Both of the following conditions occur:

The EBCM detects that there is a minimum of 500 RPM from the PCM via a serial data message.
The stop lamp switch is not applied. OR
Both of the following conditions occur:

The vehicle speed is greater than 16 km/h (10 mph).
The stop lamp switch is applied. The initialization sequence may also be commanded with a scan tool. The initialization sequence cycles each solenoid valve and the pump motor, as well as the necessary relays, for approximately 1.5 seconds to check component operation. The EBCM sets a DTC if any error is detected. The initialization sequence may be heard and felt while it is taking place, and is considered part of normal system operation.
The EBCM defines a drive cycle as the completion of the initialization sequence.

Antilock Brake System
When wheel slip is detected during a brake application, the ABS enters antilock mode. During antilock braking, hydraulic pressure in the individual wheel circuits is controlled to prevent any wheel from slipping. A separate hydraulic line and specific solenoid valves are provided for each wheel. The ABS can decrease, hold, or increase hydraulic pressure to each wheel brake. The ABS cannot, however, increase hydraulic pressure above the amount which is transmitted by the master cylinder during braking.
During antilock braking, a series of rapid pulsations is felt in the brake pedal. These pulsations are caused by the rapid changes in position of the individual solenoid valves as the EBCM responds to wheel speed sensor inputs and attempts to prevent wheel slip. These pedal pulsations are present only during antilock braking and stop when normal braking is resumed or when the vehicle comes to a stop. A ticking or popping noise may also be heard as the solenoid valves cycle rapidly. During antilock braking on dry pavement, intermittent chirping noises may be heard as the tires approach slipping. These noises and pedal pulsations are considered normal during antilock operation.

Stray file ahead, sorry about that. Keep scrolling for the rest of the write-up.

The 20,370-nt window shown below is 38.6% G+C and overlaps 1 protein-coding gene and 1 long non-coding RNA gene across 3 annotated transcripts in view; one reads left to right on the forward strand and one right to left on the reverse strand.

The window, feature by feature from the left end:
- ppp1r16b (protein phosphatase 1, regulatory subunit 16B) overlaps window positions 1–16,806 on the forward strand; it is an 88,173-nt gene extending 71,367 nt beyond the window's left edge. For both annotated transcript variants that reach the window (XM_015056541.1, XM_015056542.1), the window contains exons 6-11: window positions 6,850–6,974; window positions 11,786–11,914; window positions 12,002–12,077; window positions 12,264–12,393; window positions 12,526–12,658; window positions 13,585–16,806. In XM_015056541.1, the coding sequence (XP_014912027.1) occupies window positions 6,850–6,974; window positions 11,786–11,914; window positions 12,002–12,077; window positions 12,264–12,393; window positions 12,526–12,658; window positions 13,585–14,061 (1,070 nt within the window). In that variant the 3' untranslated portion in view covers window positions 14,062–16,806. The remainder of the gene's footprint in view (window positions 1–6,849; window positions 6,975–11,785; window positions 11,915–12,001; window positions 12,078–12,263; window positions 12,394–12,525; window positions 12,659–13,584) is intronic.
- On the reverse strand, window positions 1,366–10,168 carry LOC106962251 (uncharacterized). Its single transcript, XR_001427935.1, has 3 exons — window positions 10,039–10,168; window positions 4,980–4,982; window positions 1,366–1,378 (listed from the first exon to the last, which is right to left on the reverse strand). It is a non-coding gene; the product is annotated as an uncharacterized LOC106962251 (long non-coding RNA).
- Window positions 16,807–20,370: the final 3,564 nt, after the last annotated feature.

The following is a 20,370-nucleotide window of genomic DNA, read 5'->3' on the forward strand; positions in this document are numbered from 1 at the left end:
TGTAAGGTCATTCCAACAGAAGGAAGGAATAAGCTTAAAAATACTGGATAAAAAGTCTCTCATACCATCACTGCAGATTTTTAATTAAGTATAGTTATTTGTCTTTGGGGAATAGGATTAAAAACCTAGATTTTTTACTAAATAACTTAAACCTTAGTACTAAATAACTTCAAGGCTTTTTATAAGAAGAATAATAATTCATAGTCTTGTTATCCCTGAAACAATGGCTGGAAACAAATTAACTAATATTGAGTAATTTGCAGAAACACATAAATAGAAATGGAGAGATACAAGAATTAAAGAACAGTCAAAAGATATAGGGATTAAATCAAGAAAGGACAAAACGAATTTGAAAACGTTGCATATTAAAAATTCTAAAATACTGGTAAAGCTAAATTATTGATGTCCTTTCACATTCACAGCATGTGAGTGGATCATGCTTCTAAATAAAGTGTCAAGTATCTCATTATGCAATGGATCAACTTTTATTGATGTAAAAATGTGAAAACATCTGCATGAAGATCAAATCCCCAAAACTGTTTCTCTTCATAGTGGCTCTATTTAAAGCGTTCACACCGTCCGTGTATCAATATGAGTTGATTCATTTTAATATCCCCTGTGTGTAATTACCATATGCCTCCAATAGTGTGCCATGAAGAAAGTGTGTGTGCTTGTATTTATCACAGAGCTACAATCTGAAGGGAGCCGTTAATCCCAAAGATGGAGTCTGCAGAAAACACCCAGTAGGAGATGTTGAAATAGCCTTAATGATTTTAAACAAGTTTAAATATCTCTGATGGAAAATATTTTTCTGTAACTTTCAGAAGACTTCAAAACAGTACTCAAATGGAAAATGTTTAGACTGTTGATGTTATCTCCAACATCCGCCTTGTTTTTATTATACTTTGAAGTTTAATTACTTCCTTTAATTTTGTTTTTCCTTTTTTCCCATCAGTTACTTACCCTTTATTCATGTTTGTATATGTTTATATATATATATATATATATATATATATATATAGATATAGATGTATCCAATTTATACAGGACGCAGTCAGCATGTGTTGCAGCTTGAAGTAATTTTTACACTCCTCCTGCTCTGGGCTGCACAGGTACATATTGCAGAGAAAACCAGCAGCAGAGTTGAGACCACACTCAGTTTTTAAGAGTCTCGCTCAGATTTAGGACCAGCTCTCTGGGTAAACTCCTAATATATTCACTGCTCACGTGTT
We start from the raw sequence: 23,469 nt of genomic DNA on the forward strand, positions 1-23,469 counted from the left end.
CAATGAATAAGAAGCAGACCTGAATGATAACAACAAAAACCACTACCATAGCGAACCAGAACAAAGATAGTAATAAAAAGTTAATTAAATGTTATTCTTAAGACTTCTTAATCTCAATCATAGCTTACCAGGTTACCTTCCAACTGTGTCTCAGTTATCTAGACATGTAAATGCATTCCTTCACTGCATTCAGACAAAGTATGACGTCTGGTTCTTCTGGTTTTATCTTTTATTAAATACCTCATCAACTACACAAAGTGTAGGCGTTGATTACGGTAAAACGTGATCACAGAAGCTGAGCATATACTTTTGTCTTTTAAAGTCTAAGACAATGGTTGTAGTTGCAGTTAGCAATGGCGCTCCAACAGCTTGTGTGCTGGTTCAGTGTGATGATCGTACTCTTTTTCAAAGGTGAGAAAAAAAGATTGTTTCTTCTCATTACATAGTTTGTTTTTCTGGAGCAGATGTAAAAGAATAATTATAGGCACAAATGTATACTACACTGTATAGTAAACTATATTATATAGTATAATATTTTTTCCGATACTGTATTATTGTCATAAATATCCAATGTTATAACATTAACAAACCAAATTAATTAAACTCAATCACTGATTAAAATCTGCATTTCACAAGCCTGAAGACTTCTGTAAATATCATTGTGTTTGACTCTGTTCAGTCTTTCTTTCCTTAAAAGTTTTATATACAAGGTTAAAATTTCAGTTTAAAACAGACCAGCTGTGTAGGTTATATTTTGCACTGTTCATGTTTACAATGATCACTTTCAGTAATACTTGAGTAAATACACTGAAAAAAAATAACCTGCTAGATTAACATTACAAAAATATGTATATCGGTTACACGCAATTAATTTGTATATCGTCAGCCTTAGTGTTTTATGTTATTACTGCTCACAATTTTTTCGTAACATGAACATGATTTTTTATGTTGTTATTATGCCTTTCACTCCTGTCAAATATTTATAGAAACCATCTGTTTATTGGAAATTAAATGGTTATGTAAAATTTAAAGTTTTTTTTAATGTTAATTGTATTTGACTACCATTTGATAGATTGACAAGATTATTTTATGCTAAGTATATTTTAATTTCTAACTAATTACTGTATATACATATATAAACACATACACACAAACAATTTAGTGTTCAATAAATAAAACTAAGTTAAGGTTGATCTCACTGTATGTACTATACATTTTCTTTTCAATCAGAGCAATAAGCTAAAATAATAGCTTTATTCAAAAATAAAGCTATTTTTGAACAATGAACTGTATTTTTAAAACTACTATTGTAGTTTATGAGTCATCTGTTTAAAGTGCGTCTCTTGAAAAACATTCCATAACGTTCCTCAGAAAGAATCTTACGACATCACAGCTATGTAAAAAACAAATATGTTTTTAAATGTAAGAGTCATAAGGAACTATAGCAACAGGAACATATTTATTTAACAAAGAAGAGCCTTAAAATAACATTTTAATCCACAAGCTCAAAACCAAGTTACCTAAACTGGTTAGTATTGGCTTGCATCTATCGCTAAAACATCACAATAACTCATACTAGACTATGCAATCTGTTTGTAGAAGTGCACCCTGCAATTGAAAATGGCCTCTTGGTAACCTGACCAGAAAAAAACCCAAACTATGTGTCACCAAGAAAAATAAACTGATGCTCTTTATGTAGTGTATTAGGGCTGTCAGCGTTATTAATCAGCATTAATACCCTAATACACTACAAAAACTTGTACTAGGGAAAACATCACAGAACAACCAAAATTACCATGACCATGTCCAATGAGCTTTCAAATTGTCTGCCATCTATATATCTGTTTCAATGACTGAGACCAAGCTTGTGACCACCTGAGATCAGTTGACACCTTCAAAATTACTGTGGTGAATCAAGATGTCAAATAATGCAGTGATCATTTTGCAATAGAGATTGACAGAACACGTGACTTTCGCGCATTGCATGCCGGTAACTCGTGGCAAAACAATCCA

Vehicles equipped with ABS may be stopped by applying normal force to the brake pedal. Brake pedal operation during normal braking is no different than that of previous non-ABS systems. Maintaining a constant force on the brake pedal provides the shortest stopping distance while maintaining vehicle stability.

Pressure Hold
The EBCM closes the inlet valve and keeps the outlet valve closed in order to isolate the system when wheel slip occurs. This holds the pressure steady on the brake so that the hydraulic pressure does not increase or decrease.

Pressure Decrease
The EBCM decreases the pressure to individual wheels during a deceleration when wheel slip occurs. The inlet valve is closed and the outlet valve is opened. The excess fluid is stored in the accumulator until the return pump can return the fluid to the master cylinder.

Pressure Increase
The EBCM increases the pressure to individual wheels during a deceleration in order to reduce the speed of the wheel. The inlet valve is opened and the outlet valve is closed. The increased pressure is delivered from the master cylinder.

Traction Control System (TCS) (NW9)
When drive wheel slip is noted while the brake is not applied, the EBCM will enter traction control mode.
First, the EBCM requests the PCM to reduce the amount of torque to the drive wheels via the requested torque signal circuit. The PCM reduces torque to the drive wheels by retarding spark timing and turning off fuel injectors. The PCM reports the amount torque delivered to the drive wheels via the delivered torque signal circuit.